D.S. Marquis interview


A little introduction:

Hello there, I’m D.S. Marquis, accidental debut author.  I’m honored to be featured on your Feed my Reads Blog!  I’m a coffee drinker and a dog mom. I’m a proud parent of a sax player and an attorney. I recently wrote my first short script, Holiday Hitchhiker. It’s an adaptation of a scene from my book, Of School and Women – (second edition coming soon). Writing a script was easier than I thought it would be.  I even surprised myself when I submitted the script to a competition. Anyway, thank you so much for allowing me to be a part of your blog.

When did your love of books begin?

I fell in love with a book called Rabbit, and Skunk and Spooks. I must have been five or six. This was the first book I read all by myself. In my grandmother’s kitchen I read that paperback over and over and over. It was a Halloween book. I was proud of the sound of my voice reading aloud. My grandmother and my mother were proud.  Learning to read is a milestone and it levels a person up.

When did you start to have the wish to become an author?

I never considered it an achievable goal. Juggling work & family, has always taken precedence for me, but my fascination with truth in hindsight has never wavered. Jokingly saying things like, Man, I could write a book about that are words that often come from my mouth as I observe life around me.  But time – time to write -- that’s another matter.  I owe having time to write to the pandemic shut down. Like so many other people, my hours were cut at work. My kid Zoom-schooled and I wrote.  Anyone can write a story, but not everyone has the time.

How have you found the process for becoming an author?

It is a real triathlon, especially for a self-published author.  Writing a book is only the foundation. The marketing, publishing, and selling are a whole lot of work. A book is intellectual property. If it isn’t talked about, written about or read, or visible by others, it means nothing by itself. The saddest of days for books are when they sit alone on a shelf without eyes on them.  They only take on meaning when someone reads them. Also, book business is very subjective and there is a lot to learn.

What would you say to those wanting to become an author?

Persist. Don’t worry about perfection. Progress is more important. Get your story out. Finish. It could be just the story someone else needs to read to feel like they’re not so alone in this world. And like with most of life, pace yourself. Take breaks to replenish your spirit, because it is in the human spirit where stories’ magic lives.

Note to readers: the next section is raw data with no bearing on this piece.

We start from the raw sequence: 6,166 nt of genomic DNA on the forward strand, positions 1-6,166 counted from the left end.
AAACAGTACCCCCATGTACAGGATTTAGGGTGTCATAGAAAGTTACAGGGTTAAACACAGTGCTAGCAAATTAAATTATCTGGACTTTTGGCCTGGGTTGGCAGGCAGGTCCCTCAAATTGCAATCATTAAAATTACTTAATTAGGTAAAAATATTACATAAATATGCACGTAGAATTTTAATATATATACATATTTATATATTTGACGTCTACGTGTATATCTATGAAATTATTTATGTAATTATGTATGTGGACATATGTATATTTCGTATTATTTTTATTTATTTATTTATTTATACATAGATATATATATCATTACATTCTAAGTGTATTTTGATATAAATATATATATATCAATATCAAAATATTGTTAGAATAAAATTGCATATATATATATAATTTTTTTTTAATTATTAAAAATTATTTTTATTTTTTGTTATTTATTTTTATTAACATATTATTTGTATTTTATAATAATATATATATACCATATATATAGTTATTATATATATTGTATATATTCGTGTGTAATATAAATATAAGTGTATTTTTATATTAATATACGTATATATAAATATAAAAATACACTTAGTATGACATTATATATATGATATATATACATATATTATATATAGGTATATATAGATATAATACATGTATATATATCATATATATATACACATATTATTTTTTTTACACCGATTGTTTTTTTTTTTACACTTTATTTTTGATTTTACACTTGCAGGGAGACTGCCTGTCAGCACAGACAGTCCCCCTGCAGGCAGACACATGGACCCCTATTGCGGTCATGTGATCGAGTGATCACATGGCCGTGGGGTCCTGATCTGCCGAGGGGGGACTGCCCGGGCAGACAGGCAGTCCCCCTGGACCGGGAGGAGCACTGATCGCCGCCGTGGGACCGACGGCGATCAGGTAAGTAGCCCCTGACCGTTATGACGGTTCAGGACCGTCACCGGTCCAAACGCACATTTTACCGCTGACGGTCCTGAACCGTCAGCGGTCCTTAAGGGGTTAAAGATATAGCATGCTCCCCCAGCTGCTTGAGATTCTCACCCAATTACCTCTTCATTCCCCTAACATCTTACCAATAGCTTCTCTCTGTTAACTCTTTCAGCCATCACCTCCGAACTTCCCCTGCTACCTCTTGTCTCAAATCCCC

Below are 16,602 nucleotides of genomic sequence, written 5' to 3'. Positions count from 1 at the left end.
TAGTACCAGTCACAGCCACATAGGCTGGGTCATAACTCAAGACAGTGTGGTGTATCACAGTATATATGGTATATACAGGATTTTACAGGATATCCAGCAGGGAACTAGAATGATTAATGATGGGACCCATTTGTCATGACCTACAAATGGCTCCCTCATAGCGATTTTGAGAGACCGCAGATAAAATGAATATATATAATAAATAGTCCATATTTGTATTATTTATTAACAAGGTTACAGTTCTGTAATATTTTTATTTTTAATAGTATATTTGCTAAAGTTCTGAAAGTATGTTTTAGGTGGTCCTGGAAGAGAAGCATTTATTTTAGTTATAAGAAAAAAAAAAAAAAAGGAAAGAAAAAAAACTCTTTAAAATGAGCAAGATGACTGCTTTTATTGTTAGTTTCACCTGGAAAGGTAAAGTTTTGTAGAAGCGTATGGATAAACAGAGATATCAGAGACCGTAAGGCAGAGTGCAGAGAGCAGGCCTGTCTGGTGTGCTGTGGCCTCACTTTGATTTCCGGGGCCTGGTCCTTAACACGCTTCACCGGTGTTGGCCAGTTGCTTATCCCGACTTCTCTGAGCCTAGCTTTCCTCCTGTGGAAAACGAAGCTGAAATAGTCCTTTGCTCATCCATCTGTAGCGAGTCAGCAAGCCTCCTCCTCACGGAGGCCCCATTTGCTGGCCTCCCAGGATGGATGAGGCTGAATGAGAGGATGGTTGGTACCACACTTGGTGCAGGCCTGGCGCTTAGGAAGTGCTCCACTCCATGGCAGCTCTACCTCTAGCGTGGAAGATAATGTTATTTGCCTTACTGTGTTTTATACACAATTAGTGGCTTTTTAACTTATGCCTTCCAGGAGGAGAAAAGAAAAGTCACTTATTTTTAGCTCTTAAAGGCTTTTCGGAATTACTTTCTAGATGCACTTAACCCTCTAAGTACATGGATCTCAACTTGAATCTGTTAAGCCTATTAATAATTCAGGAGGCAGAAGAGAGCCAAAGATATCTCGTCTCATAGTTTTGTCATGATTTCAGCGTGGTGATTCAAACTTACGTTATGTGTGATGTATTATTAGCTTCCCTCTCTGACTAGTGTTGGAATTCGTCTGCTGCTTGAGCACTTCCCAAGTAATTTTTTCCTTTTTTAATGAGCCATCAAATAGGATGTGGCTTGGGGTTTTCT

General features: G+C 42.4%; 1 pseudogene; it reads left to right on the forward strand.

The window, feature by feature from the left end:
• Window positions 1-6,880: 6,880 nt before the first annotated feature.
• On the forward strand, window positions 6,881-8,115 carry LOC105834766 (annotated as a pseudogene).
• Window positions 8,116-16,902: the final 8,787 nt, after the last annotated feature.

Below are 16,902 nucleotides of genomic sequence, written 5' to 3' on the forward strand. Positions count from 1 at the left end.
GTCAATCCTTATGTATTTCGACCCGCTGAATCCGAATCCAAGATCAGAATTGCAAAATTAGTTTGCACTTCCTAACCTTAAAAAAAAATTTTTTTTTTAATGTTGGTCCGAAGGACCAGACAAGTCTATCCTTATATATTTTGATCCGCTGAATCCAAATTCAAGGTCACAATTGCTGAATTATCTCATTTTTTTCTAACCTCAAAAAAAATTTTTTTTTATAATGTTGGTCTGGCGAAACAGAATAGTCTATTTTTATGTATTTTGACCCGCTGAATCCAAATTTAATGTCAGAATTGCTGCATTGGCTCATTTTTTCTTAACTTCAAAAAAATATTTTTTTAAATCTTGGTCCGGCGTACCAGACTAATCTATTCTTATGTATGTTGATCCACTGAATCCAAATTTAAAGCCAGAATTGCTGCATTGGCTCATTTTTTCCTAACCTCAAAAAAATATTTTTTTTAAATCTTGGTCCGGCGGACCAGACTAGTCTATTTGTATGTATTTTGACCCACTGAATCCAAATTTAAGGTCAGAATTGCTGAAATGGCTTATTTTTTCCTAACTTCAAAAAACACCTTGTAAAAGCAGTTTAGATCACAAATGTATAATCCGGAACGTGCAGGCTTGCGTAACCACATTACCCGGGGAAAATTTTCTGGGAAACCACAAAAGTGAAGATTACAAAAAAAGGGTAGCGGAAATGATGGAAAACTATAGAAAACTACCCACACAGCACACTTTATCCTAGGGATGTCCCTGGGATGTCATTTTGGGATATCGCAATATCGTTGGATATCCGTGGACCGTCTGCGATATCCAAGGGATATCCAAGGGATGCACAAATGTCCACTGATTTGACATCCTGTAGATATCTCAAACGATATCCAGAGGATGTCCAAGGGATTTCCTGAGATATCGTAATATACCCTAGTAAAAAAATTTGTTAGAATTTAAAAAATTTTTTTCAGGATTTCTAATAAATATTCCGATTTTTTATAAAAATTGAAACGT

Tell us about your book/books:

OF SCHOOL AND WOMEN is a rollicking journey of two coeds striving to get ahead and find love in 80s Florida.  It’s based on my experiences during my early twenties, when I attended Florida State University (FSU), and bartended at the Tallahassee Airport. 

My reading community loves the protagonists, Lynette and Marie, two badass undergrads -- one cautious, one impulsive, both, a mix of grit and vulnerability. Their freewheeling experiences, almost farce, grounded in reality, are the heart of my near miss narrative that not only entertains, but intimately sheds light on serious women’s issues, working student issues, as well as the trials of adulting and finding love. Lynette and Marie remind us about the importance of friendship and laughter, and especially about how anyone can be one weak moment away from falling victim to scams or a life-altering mistake. 

The writing community has mentioned many times that when they read my book they travelled back to the 1980s, a world before smartphones and computers, when information traveled via television, radio, juke boxes, and pay phones. Showing up was the only way to make friends and find jobs. The news was filled with the Iran Contra Affair and the War on Drugs. Airports had no Transportation Security Administration (TSA). And college students completed assignments on paper with typewriters.

If you could say anything to your readers what would it be?

Thank you for your time reading my book. Thank you for wanting to read it. Thank you for your labor writing and posting your review. I hope you have learned some history and some life lessons from your journey through my pages.

Where can people connect with you?



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